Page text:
(Source of the above research work: )

The skin of sharks has inspired ­swimming costumes which cut drag and helped top performers  to smash records. The costumes have overlapping scales to cut down on drag and more than 130 world records were broken using them.

And the shock-absorbing skull of the woodpecker, which drills trees up to 12,000 times a day with its beak, led a ­designer to create a super-strong ­cardboard ­cycle helmet. Hammering your head into a tree sounds extremely painful, but woodpeckers manage it up to 12,000 times a day. Flexible cartilage between their beaks and skulls acts as a shock ­absorber, while bone structure helps to protect their brains against the pounding. After suffering a concussion in a cycling accident, ­industrial designer Anirudha Surabhi came up with the idea of ­copying the woodpecker’s anatomy for his Kranium helmet. Surprisingly, the helmet is made of cardboard but it can withstand three times the force of traditional ­polystyrene products.

A beetle’s ability to trap ­moisture from the air spurred scientists to try and grow trees in a desert. The tiny Namib desert beetle has inspired engineers to try to grow forests in the Sahara. It leans into the wind and its wax-like shell traps moisture that condenses and can be drunk.

And a fish is helping ­improve natural light in offices.

For more than 80 years, Percy Shaw’s invention of cats’ eyes have been keeping drivers around the world safe.

An inventor from Halifax was inspired by the ­extreme reflective nature of cats’ eyes and the principle is being used again. The deep-ocean dwelling spookfish also has specialised reflectors due to the lack of light. Each eye is split in two, so it can look up and down. Devices using the same ­reflective principles are now being ­designed to channel natural light into office ­buildings. These “sun tunnels”, left, sit on roofs and cut down on energy usage.

Pine cones have inspired a ­revolutionary clothes material and burdock plants’ hooks led to the development of Velcro. The pine cone has inspired a particularly novel fashion breakthrough. Because it closes up in wet ­weather, scientists wondered whether the principles behind it could be applied to clothing. Using the same idea a University of Bath and London ­College of Fashion project developed ­clothing that would open up in ­response to moisture. When the wearer starts sweating the fabric allows cool air through its porous surface, but in dry conditions it closes up to keep you warm.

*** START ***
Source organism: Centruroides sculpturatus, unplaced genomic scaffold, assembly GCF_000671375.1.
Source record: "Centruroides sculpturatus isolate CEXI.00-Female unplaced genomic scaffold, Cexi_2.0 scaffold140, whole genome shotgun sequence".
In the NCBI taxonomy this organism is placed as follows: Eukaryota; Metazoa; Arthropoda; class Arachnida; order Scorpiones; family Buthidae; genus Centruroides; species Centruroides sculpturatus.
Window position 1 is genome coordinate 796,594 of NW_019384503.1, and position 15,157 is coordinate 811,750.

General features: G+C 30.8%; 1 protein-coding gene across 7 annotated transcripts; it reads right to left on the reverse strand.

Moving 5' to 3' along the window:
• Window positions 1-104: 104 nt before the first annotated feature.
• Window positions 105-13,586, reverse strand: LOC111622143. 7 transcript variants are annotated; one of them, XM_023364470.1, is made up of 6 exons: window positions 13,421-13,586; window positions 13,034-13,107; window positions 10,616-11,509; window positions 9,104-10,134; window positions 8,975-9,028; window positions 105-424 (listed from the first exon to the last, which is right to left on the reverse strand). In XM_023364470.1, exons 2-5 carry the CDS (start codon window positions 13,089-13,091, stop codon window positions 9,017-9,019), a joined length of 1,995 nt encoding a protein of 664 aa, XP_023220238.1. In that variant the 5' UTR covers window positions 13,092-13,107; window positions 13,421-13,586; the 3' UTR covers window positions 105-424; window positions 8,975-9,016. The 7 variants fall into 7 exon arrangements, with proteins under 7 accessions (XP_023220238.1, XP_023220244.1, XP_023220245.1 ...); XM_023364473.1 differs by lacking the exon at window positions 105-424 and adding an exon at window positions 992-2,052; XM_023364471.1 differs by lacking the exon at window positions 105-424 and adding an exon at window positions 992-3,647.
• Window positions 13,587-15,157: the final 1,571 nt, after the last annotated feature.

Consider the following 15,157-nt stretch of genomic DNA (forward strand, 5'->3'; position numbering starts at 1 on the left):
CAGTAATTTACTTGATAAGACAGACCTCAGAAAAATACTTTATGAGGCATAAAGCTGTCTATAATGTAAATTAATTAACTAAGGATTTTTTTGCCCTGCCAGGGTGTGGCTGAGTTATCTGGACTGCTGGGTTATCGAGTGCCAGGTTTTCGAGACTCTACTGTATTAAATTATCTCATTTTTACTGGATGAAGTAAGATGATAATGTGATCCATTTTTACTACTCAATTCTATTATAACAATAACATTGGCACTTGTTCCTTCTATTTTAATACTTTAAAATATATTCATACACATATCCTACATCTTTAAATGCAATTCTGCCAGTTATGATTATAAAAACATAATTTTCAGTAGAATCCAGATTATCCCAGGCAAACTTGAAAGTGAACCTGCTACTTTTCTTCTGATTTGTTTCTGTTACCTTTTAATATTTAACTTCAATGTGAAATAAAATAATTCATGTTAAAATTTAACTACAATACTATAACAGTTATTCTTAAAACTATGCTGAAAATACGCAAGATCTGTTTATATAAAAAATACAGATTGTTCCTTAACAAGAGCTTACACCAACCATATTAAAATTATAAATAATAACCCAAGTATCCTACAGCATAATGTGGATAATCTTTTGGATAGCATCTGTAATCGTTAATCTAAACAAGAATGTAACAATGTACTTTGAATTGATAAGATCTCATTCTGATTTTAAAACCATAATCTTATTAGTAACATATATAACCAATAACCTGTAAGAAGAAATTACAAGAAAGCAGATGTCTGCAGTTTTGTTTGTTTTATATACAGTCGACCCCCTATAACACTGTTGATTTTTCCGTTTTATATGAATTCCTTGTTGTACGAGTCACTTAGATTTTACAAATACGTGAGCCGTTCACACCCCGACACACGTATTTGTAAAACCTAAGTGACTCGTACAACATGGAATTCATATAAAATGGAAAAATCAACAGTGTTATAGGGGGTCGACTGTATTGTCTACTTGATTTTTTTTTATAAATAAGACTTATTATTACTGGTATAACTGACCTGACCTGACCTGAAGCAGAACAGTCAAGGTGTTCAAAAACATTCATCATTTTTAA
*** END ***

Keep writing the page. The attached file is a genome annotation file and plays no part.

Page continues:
Velcro: Swiss engineer George de ­Mestral began developing his ­invention in 1941, after returning from a hunting trip in the Alps with his dog. He found burrs from burdock plants had attached themselves to the animal, and under a microscope discovered they had tiny hooks on their ends.

Velcro tape mimics biological examples of multiple hooked structures such as burs.

By using the concept of birds’ hollow bones engineers can improve jet plane design. Birds have inspired ­technological advances, through their strong, hollow bones. The construction industry is ­also using their design to develop hollow building materials that cut down on waste, without losing any of the strength needed to keep buildings upright.

Aeroplane manufacturer Airbus has adapted structures found in ­seabirds, making planes more efficient as their wings can change shape depending on wind conditions.

It is currently examining how owls fly so quietly to catch their prey, in the hope noise emissions can be cut.

Aircraft ­maker Airbus says tiny capillaries in butterflies could hold the key to adjusting ­materials mid-flight. But chemicals on their wings have also led to an innovation much closer to home, after scientists discovered how ­shimmering colours were created through layers of overlapping crystalline structures that bent the light ­reflecting off them.

The reflective quality of butterfly wings are lengthening the life of batteries in ­electronic books.

These are just a few examples. There are hundreds of things still waiting in Nature to get mimicked for our advantage! In the future we will get to see more and more of these products.

Meanwhile if you find something interesting in Nature and want to follow it, go ahead and invent something based on it. All the best to you!

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Replies to This Discussion